Fantastic! It booted right up and started the installation program. I walked through the steps to identify the system parameters. A few minutes later, the process stopped and reported that the upgrade had failed because of the non-global zones, and that I'd have to restore them from backup. Yikes. Fortunately, I'd read in the release notes that this was a lie. However, it was supposed to have been fixed by removing the lofs file systems like I'd done.

Back to more googling. After an hour or so of reading manuals from and other Solaris forums, I found a note that reported that the installation utility for Solaris 10 11/06 had a bug in it that caused it to be unable to upgrade non-global zones when their root was on a ZFS. The developers are planning to fix it in the next release sometime in 2007.


All in all, I've spent about a week working on this along with some other projects, but I'm back to where I'd started. I did upgrade my workstation, so that's nice, and I learned how to set up a network installation server and a DHCP server in the process, and that's nice too, but in the end I have two large servers that I wanted to upgrade but cannot.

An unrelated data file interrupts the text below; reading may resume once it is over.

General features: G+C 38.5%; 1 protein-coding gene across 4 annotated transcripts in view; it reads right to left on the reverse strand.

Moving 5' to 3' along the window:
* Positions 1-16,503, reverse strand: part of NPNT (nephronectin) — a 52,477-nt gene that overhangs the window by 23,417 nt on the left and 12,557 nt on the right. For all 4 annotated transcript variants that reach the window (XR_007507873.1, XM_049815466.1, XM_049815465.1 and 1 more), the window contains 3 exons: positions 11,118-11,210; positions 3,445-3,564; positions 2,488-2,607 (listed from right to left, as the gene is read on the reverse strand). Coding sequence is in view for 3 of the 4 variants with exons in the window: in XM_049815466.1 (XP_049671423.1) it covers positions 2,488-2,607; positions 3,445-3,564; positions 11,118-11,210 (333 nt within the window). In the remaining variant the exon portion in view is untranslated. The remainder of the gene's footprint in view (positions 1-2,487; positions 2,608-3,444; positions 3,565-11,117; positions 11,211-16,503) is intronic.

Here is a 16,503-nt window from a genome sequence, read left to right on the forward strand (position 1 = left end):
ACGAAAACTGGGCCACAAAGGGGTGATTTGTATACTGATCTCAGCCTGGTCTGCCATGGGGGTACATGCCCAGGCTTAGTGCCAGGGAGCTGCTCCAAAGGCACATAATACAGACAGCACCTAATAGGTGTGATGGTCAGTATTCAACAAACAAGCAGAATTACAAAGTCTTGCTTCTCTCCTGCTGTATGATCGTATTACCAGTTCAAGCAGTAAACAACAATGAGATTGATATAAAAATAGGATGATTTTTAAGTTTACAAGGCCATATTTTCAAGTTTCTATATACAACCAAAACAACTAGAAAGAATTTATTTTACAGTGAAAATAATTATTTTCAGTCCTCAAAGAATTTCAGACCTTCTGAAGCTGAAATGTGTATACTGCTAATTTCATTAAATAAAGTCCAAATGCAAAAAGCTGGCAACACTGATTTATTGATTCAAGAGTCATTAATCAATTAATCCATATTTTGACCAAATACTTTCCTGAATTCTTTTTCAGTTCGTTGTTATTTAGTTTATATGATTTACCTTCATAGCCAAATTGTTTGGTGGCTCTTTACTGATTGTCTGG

My desire to have that handy little "clone" command that had prompted this whole process will have to wait for the next OS release "sometime" this year.

In short, I worked for about a week and really didn't accomplish anything tangible. So what else is new?

Monday, January 22, 2007

Musical Mattresses

Oh, my aching back. We've been on quite the saga recently trying to find a mattress that works for us. Only two years ago, we bought a high-end Simmons mattress to replace one I'd had for years. On the old one, my back would ache after about seven hours, and if I dared to sleep in on a weekend for more than eight, I'd wake up with back spasms. Sue also thought it was really lumpy, so we plunked down something like $1100 for a Simmons spring mattress with some latex foam or something like that. Oooo, it felt good. For about a month.

After a month, the backaches returned. It's now two years later and my back hurts and Sue's hips kill her on the mattress. Her side is all lumpy and my side has a huge hole where my hips go. I'm not a heavy guy by any means, but I apparently have a knack for breaking down a mattress.

A few months ago, we got a poly-fill pillowtop for the Simmons mattress. It was nice and puffy for about a week. After that, the areas where we lie became all matted down and flat, and with the rest of it still puffy, each night we were sleeping in a deep valley. The middle of the bed between us became known as "the ridge".